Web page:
Student Health Insurance – International Options For Students

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Congratulations! You finally got the scholarship you applied for at the University of London. In two months' time, you will be jetting off to another continent, to study fashion under the wing of one of the largest names in the industry.

Naturally, in the excuse that followed, you never thought of student health insurance. International students rarely do – before they get sick, anyway. Once they're face to face with the terrible reality of illness, they regret that they've been so careless about health coverage.

Why wait for this to happen to you? If you do not have a student health insurance with international coverage yet, here are two very good reasons to start shopping around for one.

1. You want to protect yourself from uncertainty. You may be stronger than an ox now or even just borderline healthy. Still, no one knows what would happen in the future. You could fall ill weeks after your arrival. There are no guarantees that you will not meet an accident or catch the flue while abroad.

You may protest, "But my parents have insurance and it covers me!" How are you? Moreover, even if you already have some form of coverage, this is most likely minimal at best. Furthermore, policies are generally not specifically intended for traveling students. Unlike student health insurance, international holidays and extended stands are likely to be items of exclusion in whatever policy your parents have.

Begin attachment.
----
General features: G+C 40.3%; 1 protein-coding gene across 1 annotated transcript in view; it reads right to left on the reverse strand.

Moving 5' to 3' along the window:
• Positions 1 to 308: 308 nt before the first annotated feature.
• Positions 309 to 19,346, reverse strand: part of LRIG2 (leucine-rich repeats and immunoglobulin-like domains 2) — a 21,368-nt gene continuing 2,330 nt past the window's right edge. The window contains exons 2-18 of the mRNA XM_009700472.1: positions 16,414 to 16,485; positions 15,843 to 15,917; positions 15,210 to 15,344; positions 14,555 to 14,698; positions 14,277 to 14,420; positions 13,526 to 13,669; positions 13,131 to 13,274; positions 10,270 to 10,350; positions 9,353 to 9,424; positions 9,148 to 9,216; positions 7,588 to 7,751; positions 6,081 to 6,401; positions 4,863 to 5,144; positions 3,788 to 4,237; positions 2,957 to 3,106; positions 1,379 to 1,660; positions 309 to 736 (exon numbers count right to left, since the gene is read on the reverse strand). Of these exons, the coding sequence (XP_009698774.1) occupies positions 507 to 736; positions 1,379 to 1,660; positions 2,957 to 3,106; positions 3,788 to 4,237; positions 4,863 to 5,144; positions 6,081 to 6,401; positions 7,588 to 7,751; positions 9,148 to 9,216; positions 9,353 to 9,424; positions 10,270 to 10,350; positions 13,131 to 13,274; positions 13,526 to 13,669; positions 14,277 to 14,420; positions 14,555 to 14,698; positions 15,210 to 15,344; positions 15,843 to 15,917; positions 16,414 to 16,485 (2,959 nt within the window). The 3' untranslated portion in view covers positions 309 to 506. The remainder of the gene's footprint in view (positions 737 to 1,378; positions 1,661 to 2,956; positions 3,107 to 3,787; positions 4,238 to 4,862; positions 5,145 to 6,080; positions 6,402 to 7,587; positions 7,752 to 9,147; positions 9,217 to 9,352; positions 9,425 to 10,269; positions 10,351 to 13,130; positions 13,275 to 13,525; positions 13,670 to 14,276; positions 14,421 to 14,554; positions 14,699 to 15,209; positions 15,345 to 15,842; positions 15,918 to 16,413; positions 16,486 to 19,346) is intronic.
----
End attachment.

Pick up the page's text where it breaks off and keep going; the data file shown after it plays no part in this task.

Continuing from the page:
2. You want to plan your life ahead. Planning your finances should begin even before you get your first real job. You do not want to start your adult life swamped with a huge medical bill to pay off, on top of your student loans.

Do not get caught unawares. As you go about planning your trip, request for quotes from various providers of student health insurance. International students should consider getting them combined medical and travel insurance coverage. Then, and only then, can you consider yourself a responsible adult with an eye out for his or her own well-being.



Source by John S. Willard